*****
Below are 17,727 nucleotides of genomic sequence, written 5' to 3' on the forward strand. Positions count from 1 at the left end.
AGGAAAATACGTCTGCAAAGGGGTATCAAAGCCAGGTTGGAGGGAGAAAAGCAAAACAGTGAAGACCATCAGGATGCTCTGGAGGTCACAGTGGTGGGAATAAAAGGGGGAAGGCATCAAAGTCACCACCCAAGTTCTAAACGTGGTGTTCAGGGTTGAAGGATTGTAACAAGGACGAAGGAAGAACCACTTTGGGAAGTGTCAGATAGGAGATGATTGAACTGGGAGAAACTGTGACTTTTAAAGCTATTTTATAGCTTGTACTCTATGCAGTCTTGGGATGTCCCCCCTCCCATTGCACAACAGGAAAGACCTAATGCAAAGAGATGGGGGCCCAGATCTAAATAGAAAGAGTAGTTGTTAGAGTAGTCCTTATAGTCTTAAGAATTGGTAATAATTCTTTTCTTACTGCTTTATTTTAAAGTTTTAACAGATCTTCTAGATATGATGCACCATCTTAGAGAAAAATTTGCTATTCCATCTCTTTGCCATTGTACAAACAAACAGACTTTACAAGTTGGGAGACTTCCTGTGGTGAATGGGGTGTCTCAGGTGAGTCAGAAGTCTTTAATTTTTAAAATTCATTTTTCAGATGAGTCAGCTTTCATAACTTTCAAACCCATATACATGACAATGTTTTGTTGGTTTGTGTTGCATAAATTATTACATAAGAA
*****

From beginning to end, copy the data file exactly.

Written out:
Below are 17,727 nucleotides of genomic sequence, written 5' to 3' on the forward strand. Positions count from 1 at the left end.
AGGAAAATACGTCTGCAAAGGGGTATCAAAGCCAGGTTGGAGGGAGAAAAGCAAAACAGTGAAGACCATCAGGATGCTCTGGAGGTCACAGTGGTGGGAATAAAAGGGGGAAGGCATCAAAGTCACCACCCAAGTTCTAAACGTGGTGTTCAGGGTTGAAGGATTGTAACAAGGACGAAGGAAGAACCACTTTGGGAAGTGTCAGATAGGAGATGATTGAACTGGGAGAAACTGTGACTTTTAAAGCTATTTTATAGCTTGTACTCTATGCAGTCTTGGGATGTCCCCCCTCCCATTGCACAACAGGAAAGACCTAATGCAAAGAGATGGGGGCCCAGATCTAAATAGAAAGAGTAGTTGTTAGAGTAGTCCTTATAGTCTTAAGAATTGGTAATAATTCTTTTCTTACTGCTTTATTTTAAAGTTTTAACAGATCTTCTAGATATGATGCACCATCTTAGAGAAAAATTTGCTATTCCATCTCTTTGCCATTGTACAAACAAACAGACTTTACAAGTTGGGAGACTTCCTGTGGTGAATGGGGTGTCTCAGGTGAGTCAGAAGTCTTTAATTTTTAAAATTCATTTTTCAGATGAGTCAGCTTTCATAACTTTCAAACCCATATACATGACAATGTTTTGTTGGTTTGTGTTGCATAAATTATTACATAAGAA